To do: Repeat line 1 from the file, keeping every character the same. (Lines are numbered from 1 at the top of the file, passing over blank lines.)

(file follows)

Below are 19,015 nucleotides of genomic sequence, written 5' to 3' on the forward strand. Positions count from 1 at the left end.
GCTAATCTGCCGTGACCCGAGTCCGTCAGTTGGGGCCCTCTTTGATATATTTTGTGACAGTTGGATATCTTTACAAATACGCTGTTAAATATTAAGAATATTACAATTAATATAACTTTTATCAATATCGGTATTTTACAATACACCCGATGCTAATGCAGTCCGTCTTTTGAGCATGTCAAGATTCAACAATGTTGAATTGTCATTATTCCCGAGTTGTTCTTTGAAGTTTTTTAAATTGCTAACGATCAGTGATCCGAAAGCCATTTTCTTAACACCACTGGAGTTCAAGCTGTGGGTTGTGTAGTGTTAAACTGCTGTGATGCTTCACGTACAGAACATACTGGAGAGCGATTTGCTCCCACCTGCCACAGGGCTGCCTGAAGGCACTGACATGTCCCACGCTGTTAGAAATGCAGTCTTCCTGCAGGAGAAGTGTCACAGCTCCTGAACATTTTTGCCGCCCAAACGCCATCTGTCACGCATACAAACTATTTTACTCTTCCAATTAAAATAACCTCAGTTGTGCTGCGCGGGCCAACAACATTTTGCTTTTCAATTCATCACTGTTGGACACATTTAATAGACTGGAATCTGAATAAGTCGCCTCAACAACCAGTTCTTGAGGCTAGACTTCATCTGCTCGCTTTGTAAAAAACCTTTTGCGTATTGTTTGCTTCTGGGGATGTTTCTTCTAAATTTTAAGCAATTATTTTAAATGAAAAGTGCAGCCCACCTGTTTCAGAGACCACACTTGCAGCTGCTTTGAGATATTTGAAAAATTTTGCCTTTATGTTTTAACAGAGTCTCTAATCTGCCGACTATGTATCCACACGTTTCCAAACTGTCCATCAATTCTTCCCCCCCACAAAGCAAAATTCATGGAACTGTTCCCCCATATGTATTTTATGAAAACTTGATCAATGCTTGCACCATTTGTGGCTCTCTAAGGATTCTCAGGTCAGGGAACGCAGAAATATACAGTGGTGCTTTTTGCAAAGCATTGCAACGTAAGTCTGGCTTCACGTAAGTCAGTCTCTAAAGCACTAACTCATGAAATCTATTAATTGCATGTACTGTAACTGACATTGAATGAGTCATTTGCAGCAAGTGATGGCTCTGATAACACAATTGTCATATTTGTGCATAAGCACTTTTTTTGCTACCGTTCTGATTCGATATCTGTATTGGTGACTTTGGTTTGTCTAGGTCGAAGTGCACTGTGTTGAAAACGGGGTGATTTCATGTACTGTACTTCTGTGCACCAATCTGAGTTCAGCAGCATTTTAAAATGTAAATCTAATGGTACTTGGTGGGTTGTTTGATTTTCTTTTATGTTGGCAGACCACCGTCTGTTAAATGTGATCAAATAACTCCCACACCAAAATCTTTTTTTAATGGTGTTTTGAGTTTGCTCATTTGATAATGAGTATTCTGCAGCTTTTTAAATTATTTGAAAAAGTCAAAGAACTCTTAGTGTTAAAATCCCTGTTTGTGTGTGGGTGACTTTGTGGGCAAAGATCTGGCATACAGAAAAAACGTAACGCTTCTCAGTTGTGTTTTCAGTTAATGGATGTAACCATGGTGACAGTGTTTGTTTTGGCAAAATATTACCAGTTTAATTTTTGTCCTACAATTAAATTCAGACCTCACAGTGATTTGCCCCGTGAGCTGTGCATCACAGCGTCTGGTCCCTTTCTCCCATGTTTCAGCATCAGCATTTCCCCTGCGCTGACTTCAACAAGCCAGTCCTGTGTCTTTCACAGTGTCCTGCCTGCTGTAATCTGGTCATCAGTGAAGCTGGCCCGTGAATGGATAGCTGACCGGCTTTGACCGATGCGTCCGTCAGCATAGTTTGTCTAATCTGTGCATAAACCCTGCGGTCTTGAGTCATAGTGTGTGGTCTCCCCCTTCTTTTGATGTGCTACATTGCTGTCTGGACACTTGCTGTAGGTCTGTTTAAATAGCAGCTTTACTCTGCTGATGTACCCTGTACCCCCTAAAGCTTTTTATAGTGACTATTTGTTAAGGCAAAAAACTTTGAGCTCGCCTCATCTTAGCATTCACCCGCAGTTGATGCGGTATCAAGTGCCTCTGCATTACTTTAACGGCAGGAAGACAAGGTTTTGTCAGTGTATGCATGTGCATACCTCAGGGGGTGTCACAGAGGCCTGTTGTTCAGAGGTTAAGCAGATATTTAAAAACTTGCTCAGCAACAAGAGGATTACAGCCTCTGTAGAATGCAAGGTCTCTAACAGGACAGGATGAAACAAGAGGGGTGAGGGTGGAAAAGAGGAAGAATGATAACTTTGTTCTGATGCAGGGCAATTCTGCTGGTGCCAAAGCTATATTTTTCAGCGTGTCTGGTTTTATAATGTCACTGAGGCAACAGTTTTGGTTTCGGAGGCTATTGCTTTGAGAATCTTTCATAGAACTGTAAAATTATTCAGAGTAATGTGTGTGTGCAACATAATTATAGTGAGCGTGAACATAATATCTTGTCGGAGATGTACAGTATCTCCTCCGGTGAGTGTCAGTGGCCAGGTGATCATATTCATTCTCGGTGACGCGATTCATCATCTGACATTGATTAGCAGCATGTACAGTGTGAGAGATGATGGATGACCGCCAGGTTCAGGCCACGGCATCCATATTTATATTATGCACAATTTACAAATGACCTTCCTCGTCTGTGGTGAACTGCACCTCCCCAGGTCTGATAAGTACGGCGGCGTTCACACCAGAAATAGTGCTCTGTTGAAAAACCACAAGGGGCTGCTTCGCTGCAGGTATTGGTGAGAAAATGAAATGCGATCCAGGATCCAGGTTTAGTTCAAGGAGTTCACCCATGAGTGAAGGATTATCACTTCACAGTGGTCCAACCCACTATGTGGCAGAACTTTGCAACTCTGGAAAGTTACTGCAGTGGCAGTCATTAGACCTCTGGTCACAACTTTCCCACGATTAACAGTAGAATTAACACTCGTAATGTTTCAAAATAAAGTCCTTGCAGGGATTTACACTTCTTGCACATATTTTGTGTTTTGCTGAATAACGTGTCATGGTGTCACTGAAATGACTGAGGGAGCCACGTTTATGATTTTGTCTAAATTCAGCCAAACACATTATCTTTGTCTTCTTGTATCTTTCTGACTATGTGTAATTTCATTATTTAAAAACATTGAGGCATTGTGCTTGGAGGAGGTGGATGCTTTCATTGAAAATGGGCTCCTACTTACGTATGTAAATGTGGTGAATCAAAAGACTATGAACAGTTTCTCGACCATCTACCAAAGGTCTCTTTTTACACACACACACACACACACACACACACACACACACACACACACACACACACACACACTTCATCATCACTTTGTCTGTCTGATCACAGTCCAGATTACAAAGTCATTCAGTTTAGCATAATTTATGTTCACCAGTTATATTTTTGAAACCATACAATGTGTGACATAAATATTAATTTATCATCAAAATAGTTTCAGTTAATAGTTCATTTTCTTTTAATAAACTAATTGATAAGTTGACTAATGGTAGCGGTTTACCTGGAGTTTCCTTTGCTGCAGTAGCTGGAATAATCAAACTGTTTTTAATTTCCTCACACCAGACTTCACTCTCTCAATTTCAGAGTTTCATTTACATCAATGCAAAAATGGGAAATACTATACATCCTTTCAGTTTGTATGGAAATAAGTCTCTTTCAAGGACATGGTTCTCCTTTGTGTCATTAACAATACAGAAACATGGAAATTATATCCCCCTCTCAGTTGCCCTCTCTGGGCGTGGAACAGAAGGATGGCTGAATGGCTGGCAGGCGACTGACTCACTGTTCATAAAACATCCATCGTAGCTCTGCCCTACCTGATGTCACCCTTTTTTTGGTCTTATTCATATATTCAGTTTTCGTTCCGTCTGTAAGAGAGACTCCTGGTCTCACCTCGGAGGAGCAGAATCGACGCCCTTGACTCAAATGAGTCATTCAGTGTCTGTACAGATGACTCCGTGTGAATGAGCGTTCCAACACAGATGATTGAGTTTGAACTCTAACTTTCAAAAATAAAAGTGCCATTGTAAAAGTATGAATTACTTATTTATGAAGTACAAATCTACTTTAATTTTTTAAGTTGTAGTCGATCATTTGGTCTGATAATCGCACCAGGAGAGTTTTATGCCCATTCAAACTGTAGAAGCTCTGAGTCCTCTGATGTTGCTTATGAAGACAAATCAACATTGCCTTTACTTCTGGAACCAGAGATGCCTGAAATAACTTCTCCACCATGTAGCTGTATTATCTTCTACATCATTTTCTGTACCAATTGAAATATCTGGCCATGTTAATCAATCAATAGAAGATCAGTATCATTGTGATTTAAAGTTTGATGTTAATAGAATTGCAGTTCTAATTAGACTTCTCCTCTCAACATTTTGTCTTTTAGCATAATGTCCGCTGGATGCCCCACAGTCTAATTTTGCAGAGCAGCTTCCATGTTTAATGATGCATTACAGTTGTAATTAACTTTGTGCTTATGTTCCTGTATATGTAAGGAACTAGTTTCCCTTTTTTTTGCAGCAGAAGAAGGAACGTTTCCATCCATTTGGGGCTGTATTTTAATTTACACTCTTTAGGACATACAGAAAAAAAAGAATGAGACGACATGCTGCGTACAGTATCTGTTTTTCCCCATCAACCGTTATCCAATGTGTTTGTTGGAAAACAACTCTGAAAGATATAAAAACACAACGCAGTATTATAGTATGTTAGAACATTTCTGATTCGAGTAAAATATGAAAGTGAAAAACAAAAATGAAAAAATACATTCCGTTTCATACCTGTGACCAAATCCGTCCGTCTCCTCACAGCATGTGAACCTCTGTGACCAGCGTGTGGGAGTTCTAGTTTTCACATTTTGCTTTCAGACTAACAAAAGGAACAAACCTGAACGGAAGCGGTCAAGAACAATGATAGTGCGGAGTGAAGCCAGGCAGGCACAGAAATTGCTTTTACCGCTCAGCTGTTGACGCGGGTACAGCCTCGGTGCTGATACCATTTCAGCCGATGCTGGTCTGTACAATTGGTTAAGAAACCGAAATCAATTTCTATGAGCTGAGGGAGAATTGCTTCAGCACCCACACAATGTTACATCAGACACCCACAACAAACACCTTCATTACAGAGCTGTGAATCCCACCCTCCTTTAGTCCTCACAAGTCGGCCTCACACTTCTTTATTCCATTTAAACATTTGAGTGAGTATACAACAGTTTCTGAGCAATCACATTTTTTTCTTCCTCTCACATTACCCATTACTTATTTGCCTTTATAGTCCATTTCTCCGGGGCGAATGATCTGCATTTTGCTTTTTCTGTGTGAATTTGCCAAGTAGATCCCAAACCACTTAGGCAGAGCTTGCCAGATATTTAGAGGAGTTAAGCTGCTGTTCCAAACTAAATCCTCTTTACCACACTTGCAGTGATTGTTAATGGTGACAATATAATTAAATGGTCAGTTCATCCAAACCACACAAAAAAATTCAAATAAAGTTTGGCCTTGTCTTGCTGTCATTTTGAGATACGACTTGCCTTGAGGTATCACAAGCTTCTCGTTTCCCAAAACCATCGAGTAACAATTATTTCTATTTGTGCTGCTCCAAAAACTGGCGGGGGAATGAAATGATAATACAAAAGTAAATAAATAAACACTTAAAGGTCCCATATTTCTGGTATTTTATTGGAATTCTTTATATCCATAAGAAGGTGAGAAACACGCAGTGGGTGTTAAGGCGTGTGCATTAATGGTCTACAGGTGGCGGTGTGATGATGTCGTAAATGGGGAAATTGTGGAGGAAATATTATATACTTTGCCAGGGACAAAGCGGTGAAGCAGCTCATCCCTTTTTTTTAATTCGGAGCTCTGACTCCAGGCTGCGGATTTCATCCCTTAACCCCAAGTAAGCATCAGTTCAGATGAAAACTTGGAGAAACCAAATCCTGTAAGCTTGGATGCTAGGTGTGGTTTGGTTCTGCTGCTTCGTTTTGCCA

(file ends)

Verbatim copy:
Below are 19,015 nucleotides of genomic sequence, written 5' to 3' on the forward strand. Positions count from 1 at the left end.